• Mescale

    Yep that body roll! /AND/ it clearly sounds SOHC not DOHC.

  • デス子

    I just figured that, since Japan was such a crowded country, they had to reduce the number of polygons in their cars and watermelons so that they could keep a steady 60 fps.

  • Kiriain

     Pfft… Why would they need that if they’ve got such super powerful processors?

  • Viet

    It all makes sense now!

  • Viet

    Apparently them Cell processors are no good D:

  • デス子

     Well, obviously all that processing power is going into 1080p and anti-aliasing. That’s what makes Japan such a safe country. No jaggies to cut yourself on.

  • Mescale

    What if she was a super powerful alien princess with a magic wand?

  • koichi

    Can I get Japan in bluray?

  • Hinoema

    I’ve seen those super boxy cars here in Arizona! One I’ve seen (not sure of the brand) is so square, you expect the people to get out by popping out of the top like toast. 

  • Guestie

    I got my box-car Ichiro (yes, that’s my car’s name) when I was in high school, and I love it/him. My tiny part-Japanese self has way more headroom than I need, and anyone who rides in the backseat always loves the extra space. All that positive feeling + being able to fit into itsy-bitsy street parking spaces= win. The gas mileage isn’t bad either, especially compared to most of my friends’ cars.

    Not everyone likes the way Ichiro looks, but I think he’s a perfect fit.
    (Oh yeah, he’s a first-gen xB… which I *think* was called the bB in Japan before they wee sold in the US.)

  • Crowbark

     Ha! I have a friend, 6’2 and 240 lbs, all broad shoulders and long legs, who went nuts for the Mini Cooper S. Nobody could sit behind him in it, but he was totally comfortable. It was always fun to see people’s faces when he got out of it.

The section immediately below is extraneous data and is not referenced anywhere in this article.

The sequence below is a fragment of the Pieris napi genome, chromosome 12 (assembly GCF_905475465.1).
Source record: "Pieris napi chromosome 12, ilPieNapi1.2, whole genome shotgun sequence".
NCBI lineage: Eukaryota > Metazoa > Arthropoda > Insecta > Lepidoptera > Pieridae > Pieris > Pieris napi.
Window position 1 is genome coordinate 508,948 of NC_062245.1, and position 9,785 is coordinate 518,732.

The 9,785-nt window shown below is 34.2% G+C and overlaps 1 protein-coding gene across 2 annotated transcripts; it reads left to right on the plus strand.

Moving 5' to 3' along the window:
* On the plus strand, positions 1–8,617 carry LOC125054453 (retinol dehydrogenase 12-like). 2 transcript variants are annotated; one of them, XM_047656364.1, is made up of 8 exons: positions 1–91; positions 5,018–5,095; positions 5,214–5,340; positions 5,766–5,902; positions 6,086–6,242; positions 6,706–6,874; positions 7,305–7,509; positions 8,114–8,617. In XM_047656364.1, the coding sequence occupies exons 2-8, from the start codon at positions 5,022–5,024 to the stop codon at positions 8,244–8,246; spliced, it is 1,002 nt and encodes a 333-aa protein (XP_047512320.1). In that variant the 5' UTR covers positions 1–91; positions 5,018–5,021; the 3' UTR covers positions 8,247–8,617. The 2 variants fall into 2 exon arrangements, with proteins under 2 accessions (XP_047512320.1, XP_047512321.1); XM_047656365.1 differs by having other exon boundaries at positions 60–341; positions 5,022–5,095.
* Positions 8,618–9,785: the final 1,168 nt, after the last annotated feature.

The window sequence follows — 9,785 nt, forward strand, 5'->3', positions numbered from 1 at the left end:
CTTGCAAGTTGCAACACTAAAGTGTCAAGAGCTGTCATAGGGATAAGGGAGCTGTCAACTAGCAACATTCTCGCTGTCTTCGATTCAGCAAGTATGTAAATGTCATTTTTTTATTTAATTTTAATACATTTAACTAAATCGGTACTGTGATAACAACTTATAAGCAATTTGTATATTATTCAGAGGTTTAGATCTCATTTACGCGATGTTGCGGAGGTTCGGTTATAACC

He had a racing harness installed and used to win autocross rallies with it, too

  • Jonas

    I don’t even have a license, but if I did, I’d get a boxy car. My girlfriend has one and it’s just perfect, lots of space even though it’s tiny.

  • Superguest

    Honestly imo like those japanese box cars way more then the american cars, They kinda look futeristic in someway

  • Kris

    I have a smart car too! People are always saying how tiny it must feel but you could be 6 foot something and still fit inside perfectly. The only thing I have to compain about is the suspension and transmission. But other than that its one of the most stylish cars you could have on a budget.

  • AveryGoodgame

    Well, when you think about it, Japan is a bit of a small country as compared to America. There’s more space to traverse when you want to go somewhere, because as every Japanese person I know that comes here says, “everything’s so big!” So the speeds would be a little different. I would presume the time for commuting would be larger for America if we used boxy cars, so we need faster cars. 

  • Used trucks japan

    Browse Global star LTD Japan for all Japanese Used Cars. Categories: Auction, GLOBAL STAR LTD. is the trading company as exporter of Japanese used vehicles cars and construction, used trucks, Japan used truck, global star ltd, global star used trucks, global star used vehicles.

  • Raymond Chuang

    Interestingly, Honda has enjoyed success selling the Honda Fit to the US market, though the US model has to be a tad longer to conform to NHTSA safety regulations. I drive one myself and love it for its amazing amount of interior space and ability to use parking spaces I wouldn’t dare use with a bigger car. Indeed, the Honda Fit is one of the most popular models in Japan, period.

  • Khaos

    I hate the box cars. They have no style. Whatever happened to the fast and stylish Japanese tuners from the 80s to the early 2000s? They had excellent weight-to-power ratios, they had quirky and unique Japanese style, the lights looked futuristic, and they could be tuned to look badass. Now in America all the cars being sold here try to look luxury and European, even if they’re Japanese or American cars.